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Data Protection support service: example

My support service aims to be prompt, helpful and clear, no matter how complex the problem. 

Here's an example of a genuine exchange:

Q:

My question relates to discussions I've been having with our local authority for the past 10 years.  Their contracts with service providers require providers to furnish the LA with details of all service users to demonstrate compliance with e.g. numbers, profiles of users, categories of service provided etc.  In most cases, this is not a problem but it can be in relation to mental health charities.  Often the reason why the charity is commissioned is because the service users mistrust statutory sector staff and therefore will not use statutory sector mental health services.   But when the charity tells these SUs that it will have to provide their details to the Council, the service user will not give consent - and in a number of cases would rather refuse to help from the charity altogether, than have their details passed on to SCC.  So, in effect, the object of the contract gets defeated.    I know you can argue that the SUs' refusal is probably not reasonable or rational - but it is understandable in the context!

I have been trying to think of a way that a charity can credibly give Commissioners info about individual service users and the services provided that would not identify them for DP purposes, where the Data Subject will not give consent to processing.

Any ideas would be most welcome!

A:

I understand completely the reluctance of some clients - whether 'objectively' justifiable or not - for their data to be passed to the council.

The first thought that comes to mind is whether there is another way round the problem altogether.  If the council is, in effect, auditing the way you have spent their money, would it accept a report from an independent auditor instead, which did not identify individuals?  Normally there is no need to inform people if their data is seen by auditors that you employ, since the auditors are acting on your behalf and under strict confidentiality.  So could you set up a system where auditors are employed jointly by you and the council (but paid by them, of course) to verify your figures?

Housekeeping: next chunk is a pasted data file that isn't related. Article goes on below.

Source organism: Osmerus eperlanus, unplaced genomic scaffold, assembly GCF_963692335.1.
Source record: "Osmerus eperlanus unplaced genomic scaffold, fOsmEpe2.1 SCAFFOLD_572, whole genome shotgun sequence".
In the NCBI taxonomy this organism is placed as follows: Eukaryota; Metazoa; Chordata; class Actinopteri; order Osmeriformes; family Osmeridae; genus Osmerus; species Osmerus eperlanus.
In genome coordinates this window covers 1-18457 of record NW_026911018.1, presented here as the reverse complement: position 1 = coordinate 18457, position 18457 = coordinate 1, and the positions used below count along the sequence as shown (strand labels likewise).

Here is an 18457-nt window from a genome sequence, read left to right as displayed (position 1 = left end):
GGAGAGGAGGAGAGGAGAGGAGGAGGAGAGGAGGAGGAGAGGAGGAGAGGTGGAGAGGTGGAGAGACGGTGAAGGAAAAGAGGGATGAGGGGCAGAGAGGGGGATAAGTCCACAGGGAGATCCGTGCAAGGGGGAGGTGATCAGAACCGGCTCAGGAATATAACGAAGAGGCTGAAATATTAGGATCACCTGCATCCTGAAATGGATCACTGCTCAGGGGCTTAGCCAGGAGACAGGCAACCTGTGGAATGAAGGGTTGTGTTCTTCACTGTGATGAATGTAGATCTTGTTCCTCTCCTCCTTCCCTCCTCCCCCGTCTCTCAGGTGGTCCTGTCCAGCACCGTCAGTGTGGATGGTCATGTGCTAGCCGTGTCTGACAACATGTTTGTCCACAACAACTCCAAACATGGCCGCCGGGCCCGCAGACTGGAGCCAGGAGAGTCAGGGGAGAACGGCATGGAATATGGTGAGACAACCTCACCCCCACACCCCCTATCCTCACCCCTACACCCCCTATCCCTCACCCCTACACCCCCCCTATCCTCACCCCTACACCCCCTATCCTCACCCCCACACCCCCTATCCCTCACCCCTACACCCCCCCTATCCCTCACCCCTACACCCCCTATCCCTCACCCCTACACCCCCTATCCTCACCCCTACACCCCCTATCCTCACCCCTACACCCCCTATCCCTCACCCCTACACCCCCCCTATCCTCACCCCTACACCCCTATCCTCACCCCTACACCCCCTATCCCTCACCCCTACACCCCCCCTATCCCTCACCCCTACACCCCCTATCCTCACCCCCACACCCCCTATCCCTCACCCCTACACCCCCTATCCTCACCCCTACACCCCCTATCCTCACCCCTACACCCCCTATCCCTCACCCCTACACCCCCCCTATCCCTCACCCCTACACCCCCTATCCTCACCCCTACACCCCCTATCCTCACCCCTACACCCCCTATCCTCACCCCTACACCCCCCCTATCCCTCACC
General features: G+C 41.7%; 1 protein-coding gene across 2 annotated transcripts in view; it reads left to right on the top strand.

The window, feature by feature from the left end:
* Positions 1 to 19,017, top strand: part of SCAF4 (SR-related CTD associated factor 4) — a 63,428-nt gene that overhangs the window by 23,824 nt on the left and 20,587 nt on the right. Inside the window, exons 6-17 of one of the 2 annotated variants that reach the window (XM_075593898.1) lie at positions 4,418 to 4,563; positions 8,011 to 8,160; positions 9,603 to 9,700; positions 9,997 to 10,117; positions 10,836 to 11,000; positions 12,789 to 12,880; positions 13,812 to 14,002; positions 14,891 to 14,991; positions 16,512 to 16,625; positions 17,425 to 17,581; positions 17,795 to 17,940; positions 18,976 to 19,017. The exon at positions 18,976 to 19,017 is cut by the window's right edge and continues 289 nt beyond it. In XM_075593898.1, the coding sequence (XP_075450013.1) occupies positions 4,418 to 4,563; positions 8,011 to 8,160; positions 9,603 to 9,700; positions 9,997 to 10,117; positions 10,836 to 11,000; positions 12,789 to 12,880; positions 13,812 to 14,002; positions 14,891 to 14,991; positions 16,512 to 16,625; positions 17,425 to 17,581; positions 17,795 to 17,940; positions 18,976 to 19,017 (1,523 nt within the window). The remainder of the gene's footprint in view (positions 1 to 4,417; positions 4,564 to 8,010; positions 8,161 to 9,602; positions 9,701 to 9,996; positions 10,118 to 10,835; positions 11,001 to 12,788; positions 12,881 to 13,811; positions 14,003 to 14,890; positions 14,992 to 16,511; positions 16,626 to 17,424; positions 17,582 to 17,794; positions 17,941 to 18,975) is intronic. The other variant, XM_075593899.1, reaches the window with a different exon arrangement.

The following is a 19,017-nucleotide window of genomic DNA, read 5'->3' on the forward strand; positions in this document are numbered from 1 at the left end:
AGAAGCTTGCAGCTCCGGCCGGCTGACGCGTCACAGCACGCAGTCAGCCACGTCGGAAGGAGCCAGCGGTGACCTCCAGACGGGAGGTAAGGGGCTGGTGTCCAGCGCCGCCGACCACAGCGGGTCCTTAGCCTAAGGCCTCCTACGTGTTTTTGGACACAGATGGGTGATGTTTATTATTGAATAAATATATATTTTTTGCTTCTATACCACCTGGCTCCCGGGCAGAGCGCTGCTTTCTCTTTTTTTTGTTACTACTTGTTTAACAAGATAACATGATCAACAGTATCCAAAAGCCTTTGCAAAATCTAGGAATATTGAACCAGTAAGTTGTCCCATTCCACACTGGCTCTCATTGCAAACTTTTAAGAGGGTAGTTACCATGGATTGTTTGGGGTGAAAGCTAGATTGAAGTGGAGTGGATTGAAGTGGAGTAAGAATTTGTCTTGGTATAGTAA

Failing that, would the council accept your figures with a proportion of 'prefer not to say' responses?  Then you could inform people that the council would like to see the data in order to monitor your performance, and give them the option to opt out.  Their data would be included in statistics, but not given on an individual basis.

The third option would be to try to give the council enough information to satisfy them, but making it anonymous.  The problem with this is that people are not anonymous if the organisation holding the data can identify them from the data itself plus any other information that they are 'likely' to have.  Given that many of these people will be beneficiaries of council services in some way, there must be a strong possibility that the council would have enough other information to 'reverse engineer' your data and identify the individuals, despite your efforts to make them anonymous.  You would need to discuss your anonymisation process with the council to ensure that this couldn't happen.  If you can do that, then you don't need to inform people, as you are not passing their personal data to the council.

Those are my best offers off the top of my head.  I'm happy to discuss further if it would help.  It may also be worth phoning the Information Commissioner's helpline (0303 123 1113), if you haven't done so already to see what they think.